Chapter III: Of Horses and Ranch-hands
“But, Impa, I can ride Asphodel. You know I can!”
“No. You are too reckless with him. We will take Brynn.”
Zelda and Impa were arguing about riding arrangements. In order to get Link to the ranch they would have to take exactly two horses. One would not carry all three of them, and three horses would mean one horse being led back to the castle, effectively slowing one of them down. The castle stables had a number of fine stallions and mares (Link was sure that all of these came from Lon Lon Ranch), and Link did not mind biding his time looking at all of them in turn. He noticed that each of the stalls had small plates attached to them with the names of the horse and its rider. ‘Bree/Duncan,’ read one plaque. ‘Frock/Franklin,’ said the next. It seemed that
kept no more horses than it had riders. Hyrule Castle
Link saw a sandy colored stallion with a rich brown mane and an irregular blaze of white down its nose. Link smiled when he saw the plaque. It said: ‘Geoffrey/Afton.’ Then he saw a dappled gray mare with a mane of white. The plaque said ‘Orda/Colin.’ “Orda,” Link said aloud, testing the name. He had never heard it before.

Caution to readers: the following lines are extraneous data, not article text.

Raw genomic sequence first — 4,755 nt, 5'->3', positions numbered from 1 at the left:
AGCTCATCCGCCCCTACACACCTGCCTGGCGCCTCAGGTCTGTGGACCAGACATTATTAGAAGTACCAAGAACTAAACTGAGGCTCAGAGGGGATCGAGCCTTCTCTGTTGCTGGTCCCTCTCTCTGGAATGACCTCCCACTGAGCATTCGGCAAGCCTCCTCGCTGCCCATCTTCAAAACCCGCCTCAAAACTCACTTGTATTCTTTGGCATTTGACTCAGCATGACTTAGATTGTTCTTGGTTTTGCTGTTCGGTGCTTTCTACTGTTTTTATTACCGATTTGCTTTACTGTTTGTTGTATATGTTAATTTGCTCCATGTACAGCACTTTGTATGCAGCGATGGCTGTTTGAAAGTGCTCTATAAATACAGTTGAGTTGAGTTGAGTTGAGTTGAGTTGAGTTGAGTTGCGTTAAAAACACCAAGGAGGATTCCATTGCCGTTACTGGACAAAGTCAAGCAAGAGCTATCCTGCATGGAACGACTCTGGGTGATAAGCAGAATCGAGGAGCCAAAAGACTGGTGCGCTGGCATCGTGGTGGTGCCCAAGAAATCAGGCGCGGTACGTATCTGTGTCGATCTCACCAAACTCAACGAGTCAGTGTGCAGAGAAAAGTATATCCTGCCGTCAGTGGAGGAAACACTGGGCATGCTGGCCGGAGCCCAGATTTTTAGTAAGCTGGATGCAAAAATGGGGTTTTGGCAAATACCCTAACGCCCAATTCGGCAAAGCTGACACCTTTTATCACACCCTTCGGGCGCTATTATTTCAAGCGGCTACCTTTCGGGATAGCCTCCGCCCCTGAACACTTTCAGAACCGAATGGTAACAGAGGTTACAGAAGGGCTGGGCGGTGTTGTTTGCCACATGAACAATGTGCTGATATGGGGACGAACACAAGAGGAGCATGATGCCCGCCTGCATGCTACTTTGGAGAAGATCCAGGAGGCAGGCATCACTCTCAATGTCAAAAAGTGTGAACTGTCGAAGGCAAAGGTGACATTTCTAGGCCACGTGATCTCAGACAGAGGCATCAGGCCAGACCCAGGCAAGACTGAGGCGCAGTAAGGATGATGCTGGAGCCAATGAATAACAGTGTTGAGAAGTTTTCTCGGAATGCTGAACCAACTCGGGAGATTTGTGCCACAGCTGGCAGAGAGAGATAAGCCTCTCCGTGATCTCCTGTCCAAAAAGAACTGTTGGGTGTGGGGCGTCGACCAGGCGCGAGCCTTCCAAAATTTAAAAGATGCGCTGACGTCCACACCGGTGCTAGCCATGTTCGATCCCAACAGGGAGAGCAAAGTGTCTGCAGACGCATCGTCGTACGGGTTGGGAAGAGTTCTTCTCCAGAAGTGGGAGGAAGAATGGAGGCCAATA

“No, Link. We can’t take Orda,” said Zelda. “She’s the captain’s.”
“Oh, I was just saying it,” he replied. “What does it mean?”
“You mean you’ve never heard of Orda?” Zelda asked. She came over to Orda’s pen and reached up to the horse’s muzzle. The horse lowered its head to touch the princess’ hand. “She’s a good girl, she is…” said Zelda, rubbing Orda’s nose lovingly. “Orda is named after the Goddess of Time.” When Link looked perplexed she elaborated. “Most Hylians only worship the three Golden Goddesses for whom the Triforce is named; Din—Goddess of Power, Faroe—Goddess of Courage, and Nayru—Goddess of Wisdom. But the
was built to honor all of the Goddesses, not just the ones who created Hyrule. There is also a Goddess of Time—Orda. Not many know her name but she is always there, sending us off when we start a quest, expecting us to use our precious time to the fullest, and waiting for us at the close of every journey, expecting us to give an account of what we have done. She is the beginning, and also the ending, of every tale.” Templeof Time